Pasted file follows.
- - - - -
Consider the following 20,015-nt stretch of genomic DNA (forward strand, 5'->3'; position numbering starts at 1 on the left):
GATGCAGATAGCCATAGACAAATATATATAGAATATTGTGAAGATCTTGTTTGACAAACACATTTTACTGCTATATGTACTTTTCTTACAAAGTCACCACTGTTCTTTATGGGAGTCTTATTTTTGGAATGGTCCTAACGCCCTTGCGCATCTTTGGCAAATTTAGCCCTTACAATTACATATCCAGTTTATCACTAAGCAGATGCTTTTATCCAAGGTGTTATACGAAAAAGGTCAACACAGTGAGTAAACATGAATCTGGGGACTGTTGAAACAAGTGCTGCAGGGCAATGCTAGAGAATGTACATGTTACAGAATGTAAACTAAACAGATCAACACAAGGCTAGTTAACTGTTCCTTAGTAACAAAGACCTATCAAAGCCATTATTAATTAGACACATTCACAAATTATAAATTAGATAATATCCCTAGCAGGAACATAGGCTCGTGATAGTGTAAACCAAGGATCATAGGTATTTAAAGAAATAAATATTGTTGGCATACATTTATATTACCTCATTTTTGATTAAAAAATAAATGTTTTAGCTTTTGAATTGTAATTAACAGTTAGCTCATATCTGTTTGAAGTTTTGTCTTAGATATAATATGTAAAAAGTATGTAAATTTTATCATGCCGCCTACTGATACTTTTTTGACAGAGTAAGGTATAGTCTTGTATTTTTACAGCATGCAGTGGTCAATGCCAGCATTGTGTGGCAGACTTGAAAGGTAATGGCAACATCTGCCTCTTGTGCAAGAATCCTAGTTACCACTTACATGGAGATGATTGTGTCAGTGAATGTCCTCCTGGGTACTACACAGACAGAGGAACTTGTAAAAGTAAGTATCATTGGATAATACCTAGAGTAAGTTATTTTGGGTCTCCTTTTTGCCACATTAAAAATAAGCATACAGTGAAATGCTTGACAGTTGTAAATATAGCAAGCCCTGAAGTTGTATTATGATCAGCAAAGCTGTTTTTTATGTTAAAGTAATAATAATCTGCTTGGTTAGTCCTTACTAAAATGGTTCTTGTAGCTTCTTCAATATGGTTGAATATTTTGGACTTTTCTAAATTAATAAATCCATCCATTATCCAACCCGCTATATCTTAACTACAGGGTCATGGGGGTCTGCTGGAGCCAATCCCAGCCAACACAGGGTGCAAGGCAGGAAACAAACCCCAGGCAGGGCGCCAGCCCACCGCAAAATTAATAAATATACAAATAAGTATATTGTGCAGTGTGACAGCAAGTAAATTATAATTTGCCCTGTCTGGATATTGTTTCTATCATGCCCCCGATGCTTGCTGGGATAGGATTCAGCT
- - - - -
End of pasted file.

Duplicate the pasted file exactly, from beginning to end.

Consider the following 20,015-nt stretch of genomic DNA (forward strand, 5'->3'; position numbering starts at 1 on the left):
GATGCAGATAGCCATAGACAAATATATATAGAATATTGTGAAGATCTTGTTTGACAAACACATTTTACTGCTATATGTACTTTTCTTACAAAGTCACCACTGTTCTTTATGGGAGTCTTATTTTTGGAATGGTCCTAACGCCCTTGCGCATCTTTGGCAAATTTAGCCCTTACAATTACATATCCAGTTTATCACTAAGCAGATGCTTTTATCCAAGGTGTTATACGAAAAAGGTCAACACAGTGAGTAAACATGAATCTGGGGACTGTTGAAACAAGTGCTGCAGGGCAATGCTAGAGAATGTACATGTTACAGAATGTAAACTAAACAGATCAACACAAGGCTAGTTAACTGTTCCTTAGTAACAAAGACCTATCAAAGCCATTATTAATTAGACACATTCACAAATTATAAATTAGATAATATCCCTAGCAGGAACATAGGCTCGTGATAGTGTAAACCAAGGATCATAGGTATTTAAAGAAATAAATATTGTTGGCATACATTTATATTACCTCATTTTTGATTAAAAAATAAATGTTTTAGCTTTTGAATTGTAATTAACAGTTAGCTCATATCTGTTTGAAGTTTTGTCTTAGATATAATATGTAAAAAGTATGTAAATTTTATCATGCCGCCTACTGATACTTTTTTGACAGAGTAAGGTATAGTCTTGTATTTTTACAGCATGCAGTGGTCAATGCCAGCATTGTGTGGCAGACTTGAAAGGTAATGGCAACATCTGCCTCTTGTGCAAGAATCCTAGTTACCACTTACATGGAGATGATTGTGTCAGTGAATGTCCTCCTGGGTACTACACAGACAGAGGAACTTGTAAAAGTAAGTATCATTGGATAATACCTAGAGTAAGTTATTTTGGGTCTCCTTTTTGCCACATTAAAAATAAGCATACAGTGAAATGCTTGACAGTTGTAAATATAGCAAGCCCTGAAGTTGTATTATGATCAGCAAAGCTGTTTTTTATGTTAAAGTAATAATAATCTGCTTGGTTAGTCCTTACTAAAATGGTTCTTGTAGCTTCTTCAATATGGTTGAATATTTTGGACTTTTCTAAATTAATAAATCCATCCATTATCCAACCCGCTATATCTTAACTACAGGGTCATGGGGGTCTGCTGGAGCCAATCCCAGCCAACACAGGGTGCAAGGCAGGAAACAAACCCCAGGCAGGGCGCCAGCCCACCGCAAAATTAATAAATATACAAATAAGTATATTGTGCAGTGTGACAGCAAGTAAATTATAATTTGCCCTGTCTGGATATTGTTTCTATCATGCCCCCGATGCTTGCTGGGATAGGATTCAGCT